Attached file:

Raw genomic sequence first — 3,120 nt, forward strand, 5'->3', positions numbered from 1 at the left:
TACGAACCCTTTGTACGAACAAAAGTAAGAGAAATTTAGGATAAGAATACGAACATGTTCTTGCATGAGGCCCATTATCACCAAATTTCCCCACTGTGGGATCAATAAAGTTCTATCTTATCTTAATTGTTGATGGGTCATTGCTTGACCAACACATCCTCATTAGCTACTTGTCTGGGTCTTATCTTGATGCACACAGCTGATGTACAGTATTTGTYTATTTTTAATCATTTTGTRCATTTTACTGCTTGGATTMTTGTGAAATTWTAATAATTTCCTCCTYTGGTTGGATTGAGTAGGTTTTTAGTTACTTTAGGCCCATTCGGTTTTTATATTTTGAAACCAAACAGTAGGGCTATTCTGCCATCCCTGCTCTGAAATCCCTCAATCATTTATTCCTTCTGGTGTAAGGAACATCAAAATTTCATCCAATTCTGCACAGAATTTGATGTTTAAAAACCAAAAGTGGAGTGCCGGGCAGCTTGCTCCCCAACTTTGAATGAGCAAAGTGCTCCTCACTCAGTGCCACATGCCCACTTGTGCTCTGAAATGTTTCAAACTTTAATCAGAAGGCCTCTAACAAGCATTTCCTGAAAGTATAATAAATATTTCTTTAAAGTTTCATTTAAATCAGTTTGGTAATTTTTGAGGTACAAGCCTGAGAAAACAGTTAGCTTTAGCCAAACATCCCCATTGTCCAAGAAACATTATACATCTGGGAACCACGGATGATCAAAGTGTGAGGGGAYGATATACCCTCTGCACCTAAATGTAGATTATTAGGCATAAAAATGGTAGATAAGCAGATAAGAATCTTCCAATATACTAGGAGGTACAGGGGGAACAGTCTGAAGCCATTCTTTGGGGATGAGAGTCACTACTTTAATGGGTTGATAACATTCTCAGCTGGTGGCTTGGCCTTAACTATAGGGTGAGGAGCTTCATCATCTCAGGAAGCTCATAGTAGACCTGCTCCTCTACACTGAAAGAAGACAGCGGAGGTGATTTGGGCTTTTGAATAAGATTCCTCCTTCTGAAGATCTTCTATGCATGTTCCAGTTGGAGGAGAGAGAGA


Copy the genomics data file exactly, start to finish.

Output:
Raw genomic sequence first — 3,120 nt, forward strand, 5'->3', positions numbered from 1 at the left:
TACGAACCCTTTGTACGAACAAAAGTAAGAGAAATTTAGGATAAGAATACGAACATGTTCTTGCATGAGGCCCATTATCACCAAATTTCCCCACTGTGGGATCAATAAAGTTCTATCTTATCTTAATTGTTGATGGGTCATTGCTTGACCAACACATCCTCATTAGCTACTTGTCTGGGTCTTATCTTGATGCACACAGCTGATGTACAGTATTTGTYTATTTTTAATCATTTTGTRCATTTTACTGCTTGGATTMTTGTGAAATTWTAATAATTTCCTCCTYTGGTTGGATTGAGTAGGTTTTTAGTTACTTTAGGCCCATTCGGTTTTTATATTTTGAAACCAAACAGTAGGGCTATTCTGCCATCCCTGCTCTGAAATCCCTCAATCATTTATTCCTTCTGGTGTAAGGAACATCAAAATTTCATCCAATTCTGCACAGAATTTGATGTTTAAAAACCAAAAGTGGAGTGCCGGGCAGCTTGCTCCCCAACTTTGAATGAGCAAAGTGCTCCTCACTCAGTGCCACATGCCCACTTGTGCTCTGAAATGTTTCAAACTTTAATCAGAAGGCCTCTAACAAGCATTTCCTGAAAGTATAATAAATATTTCTTTAAAGTTTCATTTAAATCAGTTTGGTAATTTTTGAGGTACAAGCCTGAGAAAACAGTTAGCTTTAGCCAAACATCCCCATTGTCCAAGAAACATTATACATCTGGGAACCACGGATGATCAAAGTGTGAGGGGAYGATATACCCTCTGCACCTAAATGTAGATTATTAGGCATAAAAATGGTAGATAAGCAGATAAGAATCTTCCAATATACTAGGAGGTACAGGGGGAACAGTCTGAAGCCATTCTTTGGGGATGAGAGTCACTACTTTAATGGGTTGATAACATTCTCAGCTGGTGGCTTGGCCTTAACTATAGGGTGAGGAGCTTCATCATCTCAGGAAGCTCATAGTAGACCTGCTCCTCTACACTGAAAGAAGACAGCGGAGGTGATTTGGGCTTTTGAATAAGATTCCTCCTTCTGAAGATCTTCTATGCATGTTCCAGTTGGAGGAGAGAGAGA